Empirical Study of Bagging Predictors on Medical Data

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Conference Proceeding
Volume 121 - Ninth Australasian Data Mining Conference, 2011, pp. 31 - 40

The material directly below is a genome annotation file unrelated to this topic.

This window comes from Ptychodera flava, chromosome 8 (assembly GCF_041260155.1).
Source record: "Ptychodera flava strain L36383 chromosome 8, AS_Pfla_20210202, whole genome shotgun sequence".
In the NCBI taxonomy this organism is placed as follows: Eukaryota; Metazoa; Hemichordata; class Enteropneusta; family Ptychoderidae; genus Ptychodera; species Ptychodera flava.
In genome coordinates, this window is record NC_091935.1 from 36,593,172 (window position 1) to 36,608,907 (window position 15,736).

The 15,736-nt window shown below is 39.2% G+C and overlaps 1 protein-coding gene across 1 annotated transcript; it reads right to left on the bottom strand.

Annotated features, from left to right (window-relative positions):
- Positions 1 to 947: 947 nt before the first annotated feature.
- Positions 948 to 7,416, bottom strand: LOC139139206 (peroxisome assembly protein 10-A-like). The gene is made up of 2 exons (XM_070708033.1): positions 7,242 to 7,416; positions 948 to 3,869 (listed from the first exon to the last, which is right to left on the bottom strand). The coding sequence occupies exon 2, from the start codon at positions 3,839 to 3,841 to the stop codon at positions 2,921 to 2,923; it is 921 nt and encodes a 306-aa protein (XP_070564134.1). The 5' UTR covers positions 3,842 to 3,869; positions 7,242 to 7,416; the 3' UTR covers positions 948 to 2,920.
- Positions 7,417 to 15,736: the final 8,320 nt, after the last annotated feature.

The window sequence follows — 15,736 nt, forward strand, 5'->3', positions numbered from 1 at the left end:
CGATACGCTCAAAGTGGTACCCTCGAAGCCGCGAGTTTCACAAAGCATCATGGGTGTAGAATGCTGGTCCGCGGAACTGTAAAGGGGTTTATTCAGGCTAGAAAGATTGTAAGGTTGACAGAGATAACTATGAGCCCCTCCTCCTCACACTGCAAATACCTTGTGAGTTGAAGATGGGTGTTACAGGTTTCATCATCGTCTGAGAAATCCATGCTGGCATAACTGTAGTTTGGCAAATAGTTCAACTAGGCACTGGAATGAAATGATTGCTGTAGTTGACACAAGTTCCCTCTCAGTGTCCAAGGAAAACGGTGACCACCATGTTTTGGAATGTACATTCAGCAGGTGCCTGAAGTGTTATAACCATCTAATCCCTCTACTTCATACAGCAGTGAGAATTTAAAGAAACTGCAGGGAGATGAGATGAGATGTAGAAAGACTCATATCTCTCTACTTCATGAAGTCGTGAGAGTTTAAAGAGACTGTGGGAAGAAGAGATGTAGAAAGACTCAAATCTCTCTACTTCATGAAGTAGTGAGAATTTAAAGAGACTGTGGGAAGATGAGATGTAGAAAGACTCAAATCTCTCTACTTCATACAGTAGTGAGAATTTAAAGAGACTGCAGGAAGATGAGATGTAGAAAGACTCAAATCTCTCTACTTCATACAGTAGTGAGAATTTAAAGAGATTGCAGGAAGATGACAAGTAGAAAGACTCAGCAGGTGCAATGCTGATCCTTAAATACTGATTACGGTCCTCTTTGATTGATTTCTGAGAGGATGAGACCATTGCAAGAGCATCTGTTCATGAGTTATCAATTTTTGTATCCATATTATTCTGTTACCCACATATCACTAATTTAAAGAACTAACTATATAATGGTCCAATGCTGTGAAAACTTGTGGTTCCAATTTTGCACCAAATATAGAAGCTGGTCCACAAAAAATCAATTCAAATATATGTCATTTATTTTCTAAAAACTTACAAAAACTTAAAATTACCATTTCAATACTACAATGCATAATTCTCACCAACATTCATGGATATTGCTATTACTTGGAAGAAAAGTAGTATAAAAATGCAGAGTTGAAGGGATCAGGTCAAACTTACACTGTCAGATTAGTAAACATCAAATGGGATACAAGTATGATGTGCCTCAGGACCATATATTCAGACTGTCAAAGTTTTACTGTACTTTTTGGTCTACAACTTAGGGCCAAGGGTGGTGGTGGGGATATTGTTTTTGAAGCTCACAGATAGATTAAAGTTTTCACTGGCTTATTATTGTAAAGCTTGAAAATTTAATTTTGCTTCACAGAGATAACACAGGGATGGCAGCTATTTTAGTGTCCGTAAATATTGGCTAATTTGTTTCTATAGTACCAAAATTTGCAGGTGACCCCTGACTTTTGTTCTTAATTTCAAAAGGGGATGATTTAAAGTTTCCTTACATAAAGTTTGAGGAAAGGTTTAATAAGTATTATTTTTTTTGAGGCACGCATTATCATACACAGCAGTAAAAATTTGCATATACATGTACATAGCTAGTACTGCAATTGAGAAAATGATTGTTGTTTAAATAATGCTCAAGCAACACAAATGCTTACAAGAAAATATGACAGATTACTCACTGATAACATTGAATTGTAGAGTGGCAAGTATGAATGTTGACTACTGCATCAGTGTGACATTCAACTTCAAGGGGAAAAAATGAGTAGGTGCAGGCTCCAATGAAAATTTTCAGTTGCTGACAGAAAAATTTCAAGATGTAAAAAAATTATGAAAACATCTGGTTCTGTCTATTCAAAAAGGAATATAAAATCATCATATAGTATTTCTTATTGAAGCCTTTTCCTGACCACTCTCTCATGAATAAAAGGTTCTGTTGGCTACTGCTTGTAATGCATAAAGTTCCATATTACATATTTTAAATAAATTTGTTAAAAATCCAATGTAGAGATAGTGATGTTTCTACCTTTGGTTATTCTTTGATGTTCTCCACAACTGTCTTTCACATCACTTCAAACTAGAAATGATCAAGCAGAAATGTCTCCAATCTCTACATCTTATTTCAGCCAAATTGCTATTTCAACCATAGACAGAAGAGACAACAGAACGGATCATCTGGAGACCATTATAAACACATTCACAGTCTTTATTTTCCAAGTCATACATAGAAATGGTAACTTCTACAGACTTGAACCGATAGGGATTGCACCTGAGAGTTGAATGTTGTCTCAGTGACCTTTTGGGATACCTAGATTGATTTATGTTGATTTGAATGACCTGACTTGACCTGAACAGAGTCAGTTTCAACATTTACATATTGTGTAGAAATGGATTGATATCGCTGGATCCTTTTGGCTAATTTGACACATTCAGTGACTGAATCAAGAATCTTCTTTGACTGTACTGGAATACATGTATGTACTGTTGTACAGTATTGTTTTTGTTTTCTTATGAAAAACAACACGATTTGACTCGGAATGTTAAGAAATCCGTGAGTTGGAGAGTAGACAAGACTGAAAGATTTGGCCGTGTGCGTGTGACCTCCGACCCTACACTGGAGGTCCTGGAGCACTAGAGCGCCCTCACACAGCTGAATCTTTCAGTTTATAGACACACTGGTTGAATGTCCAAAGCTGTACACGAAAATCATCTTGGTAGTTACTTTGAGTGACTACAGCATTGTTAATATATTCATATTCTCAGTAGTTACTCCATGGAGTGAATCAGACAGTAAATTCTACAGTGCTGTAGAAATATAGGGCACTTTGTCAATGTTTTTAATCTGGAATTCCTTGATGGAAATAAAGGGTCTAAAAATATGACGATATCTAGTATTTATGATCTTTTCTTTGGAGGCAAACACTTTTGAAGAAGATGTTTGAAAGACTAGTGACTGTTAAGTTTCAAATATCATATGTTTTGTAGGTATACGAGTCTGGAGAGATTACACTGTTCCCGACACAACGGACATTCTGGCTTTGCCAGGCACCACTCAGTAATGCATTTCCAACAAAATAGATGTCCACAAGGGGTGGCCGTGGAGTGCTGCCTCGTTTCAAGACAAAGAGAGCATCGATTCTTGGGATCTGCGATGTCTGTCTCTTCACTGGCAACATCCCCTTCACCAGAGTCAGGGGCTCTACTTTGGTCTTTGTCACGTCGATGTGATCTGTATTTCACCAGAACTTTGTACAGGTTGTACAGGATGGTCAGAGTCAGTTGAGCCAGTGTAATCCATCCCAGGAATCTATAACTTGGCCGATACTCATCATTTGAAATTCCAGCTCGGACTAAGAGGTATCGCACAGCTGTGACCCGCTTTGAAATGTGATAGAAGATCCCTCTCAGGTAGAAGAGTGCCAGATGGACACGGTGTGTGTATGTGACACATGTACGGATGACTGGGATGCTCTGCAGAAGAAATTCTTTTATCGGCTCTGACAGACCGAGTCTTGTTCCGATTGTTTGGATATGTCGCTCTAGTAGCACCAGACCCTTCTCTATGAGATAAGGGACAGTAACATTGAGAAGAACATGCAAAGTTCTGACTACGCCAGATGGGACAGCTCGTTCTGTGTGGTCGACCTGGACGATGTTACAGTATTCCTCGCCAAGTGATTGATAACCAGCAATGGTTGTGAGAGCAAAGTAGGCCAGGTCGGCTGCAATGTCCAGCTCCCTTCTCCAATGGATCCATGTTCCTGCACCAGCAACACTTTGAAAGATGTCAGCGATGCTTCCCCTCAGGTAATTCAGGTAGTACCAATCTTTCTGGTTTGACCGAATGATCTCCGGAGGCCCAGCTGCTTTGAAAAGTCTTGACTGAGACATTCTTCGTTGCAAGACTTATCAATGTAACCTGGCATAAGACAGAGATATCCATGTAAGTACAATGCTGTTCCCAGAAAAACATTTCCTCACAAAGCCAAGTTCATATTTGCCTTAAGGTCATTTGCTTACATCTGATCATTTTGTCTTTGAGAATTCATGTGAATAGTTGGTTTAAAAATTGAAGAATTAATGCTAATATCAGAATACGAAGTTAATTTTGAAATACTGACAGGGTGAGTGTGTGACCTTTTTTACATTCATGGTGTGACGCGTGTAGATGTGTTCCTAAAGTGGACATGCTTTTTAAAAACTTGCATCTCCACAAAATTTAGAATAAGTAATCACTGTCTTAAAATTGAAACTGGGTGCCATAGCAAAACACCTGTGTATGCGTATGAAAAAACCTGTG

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This study investigates the performance of bagging in terms of learning from imbalanced medical data. It is important for data miners to achieve highly accurate prediction models, and this is especially true for imbalanced medical applications. In these situations, practitioners are more interested in the minority class than the majority class; however, it is hard for a traditional supervised learning algorithm to achieve a highly accurate prediction on the minority class, even though it might achieve better results according to the most commonly used evaluation metric, Accuracy. Bagging is a simple yet effective ensemble method which has been applied to many real-world applications. However, some questions have not been well answered, e.g., whether bagging outperforms single learners on medical data-sets; which learners are the best predictors for each medical data-set; and what is the best predictive performance achievable for each medical data-set when we apply sampling techniques. We perform an extensive empirical study on the performance of 12 learning algorithms on 8 medical data-sets based on four performance measures: True Positive Rate (TPR), True Negative Rate (TNR), Geometric Mean (G-mean) of the accuracy rate of the majority class and the minority class, and Accuracy as evaluation metrics. In addition, the statistical analyses performed instil confidence in the validity of the conclusions of this research.
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